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High hopes in Portugal for a royal honeymoon— Portugal

Preface

When the Obama family received a Portuguese water dog from the late senator Ted Kennedy in 2009, the tourism minister of the region it was from couldn’t have been happier. “We had been trying to get the Obamas to accept the dog – originally bred to help Portuguese fishermen – as our gift,” says Nuno Aires, the chief of tourism for the Algarve.

Tourism

28 January 2011

When the Obama family received a Portuguese water dog from the late senator Ted Kennedy in 2009, the tourism minister of the region it was from couldn’t have been happier. “We had been trying to get the Obamas to accept the dog – originally bred to help Portuguese fishermen – as our gift,” says Nuno Aires, the chief of tourism for the Algarve.

“It is a particularly rare breed and a source of pride for our country. People here were ecstatic.” After cuddly Bo Obama was introduced to the global media, enquiries to breeding farms in the region – Portugal’s most popular tourist destination – inevitably increased. Two years later, the municipality is hoping for another financial boost caused by public name-checking. According to Aires, officials have been in “serious discussion” with the British royal family over the prospects of Prince William and Kate Middleton enjoying their April honeymoon in the Algarve. The invitation was sent via the ambassador Alex Ellis in December.

The news was met with hope in the Portuguese press, but with scepticism and accusations of wishful thinking by others. Aires proclaimed that the Algarve option made big news in Britain – a statement that bended the truth at best – and that the couple’s acceptance was almost certain, given the “historic ties” between Portugal and the UK. This conviction has been met with silence back in Britain. ] Certain hotels are already jumping the gun, offering special “romance packages” in anticipation. But you can’t blame them for hoping. If the young royals do turn up, the benefits would extend to everyone, from the man serving up grilled sardines on the beach, to the local paparazzi, who would normally have to wait until August for minor Portuguese celebrities to get into their swimsuits.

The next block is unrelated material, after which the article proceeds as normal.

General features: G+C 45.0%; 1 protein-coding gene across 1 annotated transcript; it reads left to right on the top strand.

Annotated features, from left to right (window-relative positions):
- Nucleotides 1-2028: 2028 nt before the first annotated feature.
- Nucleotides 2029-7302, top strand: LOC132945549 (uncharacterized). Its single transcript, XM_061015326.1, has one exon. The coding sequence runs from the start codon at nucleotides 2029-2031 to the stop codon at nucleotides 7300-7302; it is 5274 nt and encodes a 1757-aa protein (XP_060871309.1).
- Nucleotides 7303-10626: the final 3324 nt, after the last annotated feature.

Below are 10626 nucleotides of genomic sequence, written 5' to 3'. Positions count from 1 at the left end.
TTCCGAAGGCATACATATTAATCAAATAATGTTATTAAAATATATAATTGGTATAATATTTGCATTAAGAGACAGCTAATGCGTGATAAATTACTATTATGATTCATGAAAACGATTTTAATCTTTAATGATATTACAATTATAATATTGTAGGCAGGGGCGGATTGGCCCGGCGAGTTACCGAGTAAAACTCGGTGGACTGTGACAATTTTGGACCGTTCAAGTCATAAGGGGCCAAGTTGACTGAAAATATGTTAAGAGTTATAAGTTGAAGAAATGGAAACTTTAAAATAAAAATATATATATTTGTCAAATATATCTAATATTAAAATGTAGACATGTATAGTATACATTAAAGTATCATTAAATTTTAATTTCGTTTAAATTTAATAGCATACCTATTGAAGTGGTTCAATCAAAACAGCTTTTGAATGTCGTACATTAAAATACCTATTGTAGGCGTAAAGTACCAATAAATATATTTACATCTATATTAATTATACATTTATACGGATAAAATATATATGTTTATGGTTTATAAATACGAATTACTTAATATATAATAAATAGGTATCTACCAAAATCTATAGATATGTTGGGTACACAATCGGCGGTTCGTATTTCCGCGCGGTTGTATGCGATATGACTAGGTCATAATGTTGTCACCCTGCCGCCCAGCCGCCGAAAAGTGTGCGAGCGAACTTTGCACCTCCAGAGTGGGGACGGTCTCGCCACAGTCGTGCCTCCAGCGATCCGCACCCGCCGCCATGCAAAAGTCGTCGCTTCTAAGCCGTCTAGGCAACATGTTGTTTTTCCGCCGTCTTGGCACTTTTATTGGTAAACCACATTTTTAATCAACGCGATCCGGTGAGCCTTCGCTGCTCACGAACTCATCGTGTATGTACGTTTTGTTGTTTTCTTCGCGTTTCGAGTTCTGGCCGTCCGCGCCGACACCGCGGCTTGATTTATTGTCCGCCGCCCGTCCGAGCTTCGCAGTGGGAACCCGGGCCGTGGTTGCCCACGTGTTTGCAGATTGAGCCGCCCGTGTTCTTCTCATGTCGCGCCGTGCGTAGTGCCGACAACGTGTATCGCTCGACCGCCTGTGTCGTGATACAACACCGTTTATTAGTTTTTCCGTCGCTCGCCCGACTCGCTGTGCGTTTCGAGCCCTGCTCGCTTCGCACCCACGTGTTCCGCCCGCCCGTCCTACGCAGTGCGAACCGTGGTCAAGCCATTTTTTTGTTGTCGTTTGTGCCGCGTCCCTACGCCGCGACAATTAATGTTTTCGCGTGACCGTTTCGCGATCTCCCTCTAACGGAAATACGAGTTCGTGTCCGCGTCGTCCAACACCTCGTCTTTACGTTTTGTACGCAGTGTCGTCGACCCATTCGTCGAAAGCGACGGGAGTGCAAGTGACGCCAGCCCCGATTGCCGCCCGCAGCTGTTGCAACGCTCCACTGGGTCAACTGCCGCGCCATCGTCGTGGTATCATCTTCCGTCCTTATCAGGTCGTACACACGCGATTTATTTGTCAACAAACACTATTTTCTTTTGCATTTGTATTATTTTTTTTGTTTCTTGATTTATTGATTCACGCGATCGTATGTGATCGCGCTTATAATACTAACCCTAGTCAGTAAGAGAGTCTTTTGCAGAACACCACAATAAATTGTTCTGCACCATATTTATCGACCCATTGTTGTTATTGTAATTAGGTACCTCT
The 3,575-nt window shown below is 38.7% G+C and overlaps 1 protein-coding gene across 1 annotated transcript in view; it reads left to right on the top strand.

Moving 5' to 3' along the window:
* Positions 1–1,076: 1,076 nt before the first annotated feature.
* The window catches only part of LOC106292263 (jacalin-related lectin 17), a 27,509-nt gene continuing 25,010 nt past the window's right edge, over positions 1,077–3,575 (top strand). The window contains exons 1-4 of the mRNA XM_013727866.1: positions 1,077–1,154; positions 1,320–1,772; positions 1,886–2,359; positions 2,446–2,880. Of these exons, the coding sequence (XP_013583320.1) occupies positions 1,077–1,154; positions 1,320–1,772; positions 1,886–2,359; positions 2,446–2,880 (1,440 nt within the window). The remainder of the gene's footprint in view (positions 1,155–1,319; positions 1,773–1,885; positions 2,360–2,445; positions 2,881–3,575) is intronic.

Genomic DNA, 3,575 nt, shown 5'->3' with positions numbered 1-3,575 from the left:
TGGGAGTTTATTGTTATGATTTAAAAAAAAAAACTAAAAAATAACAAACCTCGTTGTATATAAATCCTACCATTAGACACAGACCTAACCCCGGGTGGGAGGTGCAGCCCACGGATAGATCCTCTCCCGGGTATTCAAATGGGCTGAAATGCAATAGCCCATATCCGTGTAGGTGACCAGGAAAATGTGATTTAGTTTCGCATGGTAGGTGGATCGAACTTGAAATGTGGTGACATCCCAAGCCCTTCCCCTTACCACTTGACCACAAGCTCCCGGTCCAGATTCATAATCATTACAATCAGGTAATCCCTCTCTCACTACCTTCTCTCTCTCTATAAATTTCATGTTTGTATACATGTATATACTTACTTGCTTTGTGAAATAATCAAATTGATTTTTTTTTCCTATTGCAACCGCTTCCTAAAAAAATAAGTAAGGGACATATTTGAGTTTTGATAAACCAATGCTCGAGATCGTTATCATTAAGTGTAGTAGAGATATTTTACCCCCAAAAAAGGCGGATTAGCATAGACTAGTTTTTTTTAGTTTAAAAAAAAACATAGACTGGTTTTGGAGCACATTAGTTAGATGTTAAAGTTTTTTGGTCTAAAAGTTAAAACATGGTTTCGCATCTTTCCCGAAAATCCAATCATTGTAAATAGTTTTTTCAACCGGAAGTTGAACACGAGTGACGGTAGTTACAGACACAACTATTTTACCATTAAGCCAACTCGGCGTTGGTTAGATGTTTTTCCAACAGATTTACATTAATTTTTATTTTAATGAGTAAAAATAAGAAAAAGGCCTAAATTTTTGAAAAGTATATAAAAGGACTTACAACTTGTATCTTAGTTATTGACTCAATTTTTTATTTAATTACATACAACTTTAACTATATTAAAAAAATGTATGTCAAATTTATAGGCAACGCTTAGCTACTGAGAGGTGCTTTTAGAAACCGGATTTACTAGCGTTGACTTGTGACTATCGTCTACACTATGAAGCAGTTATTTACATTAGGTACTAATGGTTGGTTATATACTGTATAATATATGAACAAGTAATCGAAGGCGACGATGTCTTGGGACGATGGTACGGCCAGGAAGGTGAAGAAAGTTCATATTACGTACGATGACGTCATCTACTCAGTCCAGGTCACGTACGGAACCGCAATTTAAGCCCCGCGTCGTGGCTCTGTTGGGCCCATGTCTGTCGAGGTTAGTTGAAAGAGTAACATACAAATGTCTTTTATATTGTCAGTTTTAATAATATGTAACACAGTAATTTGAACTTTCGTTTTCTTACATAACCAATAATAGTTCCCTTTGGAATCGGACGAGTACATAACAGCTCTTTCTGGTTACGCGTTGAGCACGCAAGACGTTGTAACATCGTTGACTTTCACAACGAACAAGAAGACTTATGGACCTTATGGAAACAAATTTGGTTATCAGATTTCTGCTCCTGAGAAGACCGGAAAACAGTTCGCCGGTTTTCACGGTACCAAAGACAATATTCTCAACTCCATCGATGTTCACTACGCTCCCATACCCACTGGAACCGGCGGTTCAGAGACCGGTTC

The year 2009 turned out to be the worst for Algarve tourism for 15 years, and it is expected that 2010 figures will decline further. As the scaffolding surrounding new property is left suspended in mid-air, the middle classes are considering selling up their summer homes. Brits, no longer interested in the package holidays so popular in the 1990s, have found other destinations.

In terms of “soft power” diplomacy, the Algarve’s persistence with the Windsors is positively spongy. It also doesn’t have a great history with British royals: Sarah Ferguson, the Duchess of York, came with her children and stayed in a private house some years ago, but cut short her stay complaining of press intrusion.

“Let’s not knock the Algarve tourist board and others in the struggling tourism sector for trying,” says Len Port, a journalist and blogger based in the south of Portugal. “But they will have to come up with a better initiative than asking William and Kate to drop by.”

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